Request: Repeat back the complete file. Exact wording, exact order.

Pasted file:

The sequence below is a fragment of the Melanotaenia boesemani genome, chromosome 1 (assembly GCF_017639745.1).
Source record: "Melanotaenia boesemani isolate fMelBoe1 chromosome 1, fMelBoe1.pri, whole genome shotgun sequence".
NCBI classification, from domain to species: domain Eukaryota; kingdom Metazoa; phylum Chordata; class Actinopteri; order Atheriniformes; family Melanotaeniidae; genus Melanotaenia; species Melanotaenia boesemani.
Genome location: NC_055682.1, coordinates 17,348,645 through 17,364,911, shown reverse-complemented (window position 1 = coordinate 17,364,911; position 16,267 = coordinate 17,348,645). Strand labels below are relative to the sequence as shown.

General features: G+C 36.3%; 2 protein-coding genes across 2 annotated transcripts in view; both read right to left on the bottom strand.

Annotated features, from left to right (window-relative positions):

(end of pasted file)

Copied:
The sequence below is a fragment of the Melanotaenia boesemani genome, chromosome 1 (assembly GCF_017639745.1).
Source record: "Melanotaenia boesemani isolate fMelBoe1 chromosome 1, fMelBoe1.pri, whole genome shotgun sequence".
NCBI classification, from domain to species: domain Eukaryota; kingdom Metazoa; phylum Chordata; class Actinopteri; order Atheriniformes; family Melanotaeniidae; genus Melanotaenia; species Melanotaenia boesemani.
Genome location: NC_055682.1, coordinates 17,348,645 through 17,364,911, shown reverse-complemented (window position 1 = coordinate 17,364,911; position 16,267 = coordinate 17,348,645). Strand labels below are relative to the sequence as shown.

General features: G+C 36.3%; 2 protein-coding genes across 2 annotated transcripts in view; both read right to left on the bottom strand.

Annotated features, from left to right (window-relative positions):